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Shock Corrosion

2217 Views 8 Replies 8 Participants Last post by  JD
I use my 650 all year around here in the UK, and as a result of this I have'nt cleaned it since the winter started :oops:
Anyway, over the weekend there was a break in the weather and the sun came out. I was looking over the state of the 650 and noticed the chrome on both rear shocks are showing quite bad surface rusting (scoot is less than 9 months old.... :shock: )
Luckily I have caught it in time, and I cleaned them up with a bit of elbow grease, and I have now coated them in FS365 (Anti-corrosion Oil, better late then never....)

Anyone else have any corrosion issues?

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Yup. And mines only four months old and has only a few miles (<1200). But cats have peed back there too so...I'm not sure if it's the gulf of mexico breezes (live about a mile from it) or the cat urine.
At least I'm not the only one with cat pee problems. :?
Well - I think this is one particuar vulnerability of the Burger, the general standard of frame preservation, weld finish and paint scheme is really cheap and very very nasty. If you have found the problem you have already - take a look under your bike and I bet you have 'orange spot' around the frame welds too. Fortunately or unfortunately depending upon perspective my new lardy is clean and unsalted so far. :cry:
Suzukis have never been top of the line when it comes to corrosion resistance. I had four Suzuki motorcycles back in the 80's - they were generally cheaper and faster than much of the competition - but their paint finish and chrome was not as good as Honda's, BMWs, etc.. I think they have improved a lot since then, but I still avoid taking mine out when there is salt on the roads. I'd be willing to bet that the Honda Silverwing is superior to the Burgmans in corrosion resistance. Not sure what I'd expect from the Yamaha Majesty.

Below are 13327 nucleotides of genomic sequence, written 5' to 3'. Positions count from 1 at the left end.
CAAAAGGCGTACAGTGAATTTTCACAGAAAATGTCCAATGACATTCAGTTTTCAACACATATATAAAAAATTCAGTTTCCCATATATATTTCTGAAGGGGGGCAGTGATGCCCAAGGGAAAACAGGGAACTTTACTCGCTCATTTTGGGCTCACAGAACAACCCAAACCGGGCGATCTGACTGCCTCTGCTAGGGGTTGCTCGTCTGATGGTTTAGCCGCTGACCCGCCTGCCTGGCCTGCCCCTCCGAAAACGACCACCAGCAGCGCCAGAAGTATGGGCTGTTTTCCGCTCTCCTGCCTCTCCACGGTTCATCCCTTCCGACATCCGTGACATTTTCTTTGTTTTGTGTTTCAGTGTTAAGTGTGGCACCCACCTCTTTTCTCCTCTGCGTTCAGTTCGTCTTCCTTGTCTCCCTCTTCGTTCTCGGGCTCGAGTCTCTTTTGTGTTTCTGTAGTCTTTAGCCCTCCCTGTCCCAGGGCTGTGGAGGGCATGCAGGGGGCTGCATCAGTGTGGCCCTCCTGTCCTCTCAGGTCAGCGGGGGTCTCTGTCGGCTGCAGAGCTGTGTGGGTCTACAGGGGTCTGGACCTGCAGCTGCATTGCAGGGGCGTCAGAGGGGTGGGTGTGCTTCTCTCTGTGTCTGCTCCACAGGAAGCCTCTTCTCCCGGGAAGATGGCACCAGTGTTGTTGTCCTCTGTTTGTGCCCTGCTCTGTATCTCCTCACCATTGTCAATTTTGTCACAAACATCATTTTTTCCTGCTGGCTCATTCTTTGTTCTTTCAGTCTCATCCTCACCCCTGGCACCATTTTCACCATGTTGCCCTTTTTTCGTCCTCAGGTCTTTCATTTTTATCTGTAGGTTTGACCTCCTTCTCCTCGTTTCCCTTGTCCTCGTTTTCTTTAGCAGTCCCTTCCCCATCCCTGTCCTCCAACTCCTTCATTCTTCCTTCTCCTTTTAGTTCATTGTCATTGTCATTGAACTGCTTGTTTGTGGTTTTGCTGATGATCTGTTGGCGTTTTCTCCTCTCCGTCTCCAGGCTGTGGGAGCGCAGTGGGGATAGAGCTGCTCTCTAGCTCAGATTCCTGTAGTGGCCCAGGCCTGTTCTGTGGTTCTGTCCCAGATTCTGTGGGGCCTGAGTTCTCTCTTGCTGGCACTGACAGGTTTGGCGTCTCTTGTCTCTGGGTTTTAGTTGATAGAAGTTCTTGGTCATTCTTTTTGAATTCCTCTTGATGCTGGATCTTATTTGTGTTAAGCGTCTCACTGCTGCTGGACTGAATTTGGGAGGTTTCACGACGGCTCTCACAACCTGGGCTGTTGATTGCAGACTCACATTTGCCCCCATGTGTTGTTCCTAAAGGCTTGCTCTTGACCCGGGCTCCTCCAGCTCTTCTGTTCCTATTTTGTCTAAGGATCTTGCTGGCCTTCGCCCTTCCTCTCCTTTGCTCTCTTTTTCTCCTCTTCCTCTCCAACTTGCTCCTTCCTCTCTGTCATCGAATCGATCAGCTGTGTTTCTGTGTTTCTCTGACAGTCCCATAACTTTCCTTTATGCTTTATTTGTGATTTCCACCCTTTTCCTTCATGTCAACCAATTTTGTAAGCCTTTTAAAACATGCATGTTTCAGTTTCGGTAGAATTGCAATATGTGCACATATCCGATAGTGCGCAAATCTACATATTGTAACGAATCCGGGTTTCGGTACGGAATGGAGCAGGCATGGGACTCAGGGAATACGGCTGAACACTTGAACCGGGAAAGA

I've never understood all of the praise I've heard about Honda fit and finish. I was impressed with the CB400 Super Sport and the Transalp - but that's been it. I guess I had a few too many times when my XR650 wouldn't start and so I jumped onto my much older DT250 to go riding. I eventually traded the XR650 for a slightly older DR650 which always started within 3 kicks.

FWIW: I started out riding a Honda XR50, then I made a big jump to an XR80. Then I bought a Yamaha RD200 - and the Yamaha parts were just made so much better that I didn't buy a Honda for 10 years...
pauljo said:
I'd be willing to bet that the Honda Silverwing is superior to the Burgmans in corrosion resistance.
Nope, not at all! :(
I owned a Silverwing previously and it had corrosion problems especially on the frame welds and also on the exhaust support.
Browsing the German SW-forum confirms that corrosion IS actually quite common.
First off I was convinced about the Honda "Superior" product quality. I got off that idea pretty quick after I got my Burgy: glove compartments close at the first attempt, no razor-blade sharp edging of the under-seat storage compartment, no funny noises coming from the body panels, no drive-belt slipping, and so on.
Suzuki did a far better job than Honda! Just my opinion.
I wonder if the big scooters are going to have more of a corrosion problem due to the way that we ride them? I mean, I'll ride mine to work on wetter days than I would a regular motorcycle because I can keep my feet drier. So my Burgman has been exposed to more weather and wet roads than my Bandit 1200 was...
I guess corrosion would be more of an issue on the scooters, mainly because of the inaccessibility of the frame as opposed to a motorcycle. Alot harder to remove salt, dirt, etc. without removing body panels.
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